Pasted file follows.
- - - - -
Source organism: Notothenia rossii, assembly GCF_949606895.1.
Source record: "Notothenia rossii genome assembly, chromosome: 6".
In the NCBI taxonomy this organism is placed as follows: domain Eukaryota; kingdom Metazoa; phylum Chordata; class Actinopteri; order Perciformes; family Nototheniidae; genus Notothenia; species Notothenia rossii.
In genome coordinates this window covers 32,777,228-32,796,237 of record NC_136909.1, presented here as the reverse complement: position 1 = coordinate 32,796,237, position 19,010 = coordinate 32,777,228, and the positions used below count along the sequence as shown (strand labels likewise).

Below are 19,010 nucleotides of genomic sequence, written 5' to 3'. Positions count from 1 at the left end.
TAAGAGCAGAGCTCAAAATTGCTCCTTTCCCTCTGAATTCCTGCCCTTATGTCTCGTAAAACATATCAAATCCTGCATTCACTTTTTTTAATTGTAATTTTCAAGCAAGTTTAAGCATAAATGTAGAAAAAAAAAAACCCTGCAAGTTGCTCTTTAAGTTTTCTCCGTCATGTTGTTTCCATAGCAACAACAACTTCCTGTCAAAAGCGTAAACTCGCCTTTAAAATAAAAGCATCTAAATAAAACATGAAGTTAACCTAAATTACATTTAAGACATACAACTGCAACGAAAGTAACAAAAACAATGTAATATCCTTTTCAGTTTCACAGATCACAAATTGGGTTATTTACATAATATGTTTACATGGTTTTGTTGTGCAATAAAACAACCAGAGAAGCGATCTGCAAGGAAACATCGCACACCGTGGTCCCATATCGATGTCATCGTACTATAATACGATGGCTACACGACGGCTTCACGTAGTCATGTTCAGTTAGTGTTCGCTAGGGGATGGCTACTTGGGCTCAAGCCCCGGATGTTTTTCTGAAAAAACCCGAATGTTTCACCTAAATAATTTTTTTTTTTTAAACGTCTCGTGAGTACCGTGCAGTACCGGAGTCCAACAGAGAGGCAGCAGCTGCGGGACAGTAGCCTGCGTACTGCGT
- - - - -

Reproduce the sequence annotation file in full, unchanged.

Source organism: Notothenia rossii, assembly GCF_949606895.1.
Source record: "Notothenia rossii genome assembly, chromosome: 6".
In the NCBI taxonomy this organism is placed as follows: domain Eukaryota; kingdom Metazoa; phylum Chordata; class Actinopteri; order Perciformes; family Nototheniidae; genus Notothenia; species Notothenia rossii.
In genome coordinates this window covers 32,777,228-32,796,237 of record NC_136909.1, presented here as the reverse complement: position 1 = coordinate 32,796,237, position 19,010 = coordinate 32,777,228, and the positions used below count along the sequence as shown (strand labels likewise).

Below are 19,010 nucleotides of genomic sequence, written 5' to 3'. Positions count from 1 at the left end.
TAAGAGCAGAGCTCAAAATTGCTCCTTTCCCTCTGAATTCCTGCCCTTATGTCTCGTAAAACATATCAAATCCTGCATTCACTTTTTTTAATTGTAATTTTCAAGCAAGTTTAAGCATAAATGTAGAAAAAAAAAAACCCTGCAAGTTGCTCTTTAAGTTTTCTCCGTCATGTTGTTTCCATAGCAACAACAACTTCCTGTCAAAAGCGTAAACTCGCCTTTAAAATAAAAGCATCTAAATAAAACATGAAGTTAACCTAAATTACATTTAAGACATACAACTGCAACGAAAGTAACAAAAACAATGTAATATCCTTTTCAGTTTCACAGATCACAAATTGGGTTATTTACATAATATGTTTACATGGTTTTGTTGTGCAATAAAACAACCAGAGAAGCGATCTGCAAGGAAACATCGCACACCGTGGTCCCATATCGATGTCATCGTACTATAATACGATGGCTACACGACGGCTTCACGTAGTCATGTTCAGTTAGTGTTCGCTAGGGGATGGCTACTTGGGCTCAAGCCCCGGATGTTTTTCTGAAAAAACCCGAATGTTTCACCTAAATAATTTTTTTTTTTTAAACGTCTCGTGAGTACCGTGCAGTACCGGAGTCCAACAGAGAGGCAGCAGCTGCGGGACAGTAGCCTGCGTACTGCGT